‘Day In & Day Out’ by Sean Norvet
Do we become who we are from everything we absorb and experience in our lives? I’ve always been fascinated by the idea of this. How much impact on your personality can the objects, landscapes, and people in your environment have on you? What did I take in on the bus, driving the freeway, or in the takeout line at Taco Bell? What if we could take away your physical identity and replace it with all of your passions, hatreds, humor, and mundane daily rituals? What would that pulsing mass make you look like?
This is the idea that has been pushing my work for some time. How could I represent the traits and characteristics of a figure through what they have absorbed in their lifetime, or even just a day? In our digitized, algorithm-driven world, we have whole universes of information and entertainment at our fingertips. I think this can create a whirlwind of conflicting emotions and easily deposit us over the edge into a buzzing, screaming, blaring information abyss of flashing lights, animated gifs and ultimately, numbness.
As an artist, I’m visually fascinated by the amount of contrasting and clashing elements that we consume in a single day without a thought. How can that make you feel? How did it change your mind? How did it change where you are physically located? How did it affect what you ate that day?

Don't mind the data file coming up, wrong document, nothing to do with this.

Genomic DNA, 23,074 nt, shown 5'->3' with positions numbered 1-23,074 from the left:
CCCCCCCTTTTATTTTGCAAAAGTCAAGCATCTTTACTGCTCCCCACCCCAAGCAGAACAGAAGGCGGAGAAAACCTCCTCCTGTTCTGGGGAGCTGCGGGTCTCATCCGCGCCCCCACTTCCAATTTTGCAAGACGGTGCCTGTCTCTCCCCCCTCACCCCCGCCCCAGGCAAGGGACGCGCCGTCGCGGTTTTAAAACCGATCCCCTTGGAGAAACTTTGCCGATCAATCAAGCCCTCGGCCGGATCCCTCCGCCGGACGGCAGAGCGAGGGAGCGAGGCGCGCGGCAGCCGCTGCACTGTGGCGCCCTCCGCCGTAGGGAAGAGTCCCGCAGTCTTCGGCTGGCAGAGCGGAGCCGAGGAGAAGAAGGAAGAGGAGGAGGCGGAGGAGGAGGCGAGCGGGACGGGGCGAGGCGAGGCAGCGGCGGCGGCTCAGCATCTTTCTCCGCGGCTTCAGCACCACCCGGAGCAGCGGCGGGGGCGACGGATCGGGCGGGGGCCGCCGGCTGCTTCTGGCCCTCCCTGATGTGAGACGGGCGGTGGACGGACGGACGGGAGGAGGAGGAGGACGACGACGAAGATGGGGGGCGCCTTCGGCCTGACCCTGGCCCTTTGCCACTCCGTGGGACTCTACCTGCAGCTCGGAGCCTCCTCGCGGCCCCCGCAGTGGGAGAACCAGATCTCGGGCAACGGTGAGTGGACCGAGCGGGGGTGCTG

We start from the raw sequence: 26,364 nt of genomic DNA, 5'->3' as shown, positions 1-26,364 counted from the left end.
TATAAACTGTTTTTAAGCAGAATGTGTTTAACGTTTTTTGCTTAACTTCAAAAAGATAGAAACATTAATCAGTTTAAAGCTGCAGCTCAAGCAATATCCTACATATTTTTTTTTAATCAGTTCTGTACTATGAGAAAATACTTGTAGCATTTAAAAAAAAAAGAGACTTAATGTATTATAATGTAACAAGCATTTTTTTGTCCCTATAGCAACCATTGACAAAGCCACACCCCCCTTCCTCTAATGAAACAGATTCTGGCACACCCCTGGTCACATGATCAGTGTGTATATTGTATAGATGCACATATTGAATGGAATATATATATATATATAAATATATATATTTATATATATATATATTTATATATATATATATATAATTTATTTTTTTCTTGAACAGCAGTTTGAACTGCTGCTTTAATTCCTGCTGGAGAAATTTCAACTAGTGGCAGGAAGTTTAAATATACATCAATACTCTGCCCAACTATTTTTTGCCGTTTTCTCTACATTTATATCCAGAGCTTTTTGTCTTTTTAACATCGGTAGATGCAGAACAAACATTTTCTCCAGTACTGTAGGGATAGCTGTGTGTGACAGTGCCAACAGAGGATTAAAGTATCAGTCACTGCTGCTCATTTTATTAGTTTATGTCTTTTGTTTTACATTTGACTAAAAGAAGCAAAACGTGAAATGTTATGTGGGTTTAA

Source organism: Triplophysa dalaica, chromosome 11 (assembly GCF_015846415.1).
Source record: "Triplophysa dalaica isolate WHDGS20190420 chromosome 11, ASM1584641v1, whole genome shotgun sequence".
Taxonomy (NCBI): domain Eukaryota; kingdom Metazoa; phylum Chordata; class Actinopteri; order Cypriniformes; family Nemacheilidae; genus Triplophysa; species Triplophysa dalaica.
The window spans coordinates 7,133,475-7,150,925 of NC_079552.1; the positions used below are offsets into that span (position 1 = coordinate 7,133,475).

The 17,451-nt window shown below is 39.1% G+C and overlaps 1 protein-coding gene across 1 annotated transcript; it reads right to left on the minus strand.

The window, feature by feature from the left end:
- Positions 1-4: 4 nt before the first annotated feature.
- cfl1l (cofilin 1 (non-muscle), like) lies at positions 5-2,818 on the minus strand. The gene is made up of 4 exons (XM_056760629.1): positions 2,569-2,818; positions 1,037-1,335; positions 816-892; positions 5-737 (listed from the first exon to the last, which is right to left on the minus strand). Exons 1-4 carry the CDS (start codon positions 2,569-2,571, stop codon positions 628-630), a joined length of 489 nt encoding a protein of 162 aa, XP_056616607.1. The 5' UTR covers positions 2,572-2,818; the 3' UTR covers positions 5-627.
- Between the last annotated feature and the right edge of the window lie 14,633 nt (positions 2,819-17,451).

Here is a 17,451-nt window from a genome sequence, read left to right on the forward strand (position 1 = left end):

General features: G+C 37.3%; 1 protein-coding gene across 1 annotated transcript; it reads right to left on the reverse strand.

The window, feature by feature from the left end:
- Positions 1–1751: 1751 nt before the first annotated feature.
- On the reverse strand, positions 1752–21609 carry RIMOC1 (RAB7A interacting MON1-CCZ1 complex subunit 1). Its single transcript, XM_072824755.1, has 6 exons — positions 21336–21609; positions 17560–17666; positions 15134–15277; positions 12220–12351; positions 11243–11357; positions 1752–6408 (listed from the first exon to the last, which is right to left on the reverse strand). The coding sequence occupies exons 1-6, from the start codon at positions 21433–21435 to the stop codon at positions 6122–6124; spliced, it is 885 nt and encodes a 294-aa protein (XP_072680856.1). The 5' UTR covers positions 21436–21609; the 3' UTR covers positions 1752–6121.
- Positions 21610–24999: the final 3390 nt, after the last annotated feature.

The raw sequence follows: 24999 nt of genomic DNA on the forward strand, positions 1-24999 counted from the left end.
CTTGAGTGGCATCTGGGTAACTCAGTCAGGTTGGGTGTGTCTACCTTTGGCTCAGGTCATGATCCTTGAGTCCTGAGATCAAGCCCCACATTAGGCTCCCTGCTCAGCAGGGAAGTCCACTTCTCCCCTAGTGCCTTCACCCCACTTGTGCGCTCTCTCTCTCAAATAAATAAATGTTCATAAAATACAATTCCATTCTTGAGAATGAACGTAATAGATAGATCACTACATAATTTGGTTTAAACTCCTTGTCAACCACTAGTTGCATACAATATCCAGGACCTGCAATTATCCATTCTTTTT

The so called New Media has chopped how we consume culture; especially visual art. In addition to contrasting different objects and feelings, I like investigating the contrast between different techniques of art that I value, both the high and the low. I love the tension created between the strong, graphic line work you would find in a cartoon or comic, versus the detailed, technically rendered quality of a realist painter. The clash between the two opposing styles is something that always excites and challenges me, and to be honest, a lot of my work makes me laugh; that’s my intention. That said, I pursue the work itself with a lot of intensity. I’m always experimenting and introducing new elements; oil on panel is my medium, but I’ll use airbrush, spray paint, chalk and I love introducing sculptural elements.
A lot of my work is about food, yes. Why? Why not? Everybody loves food.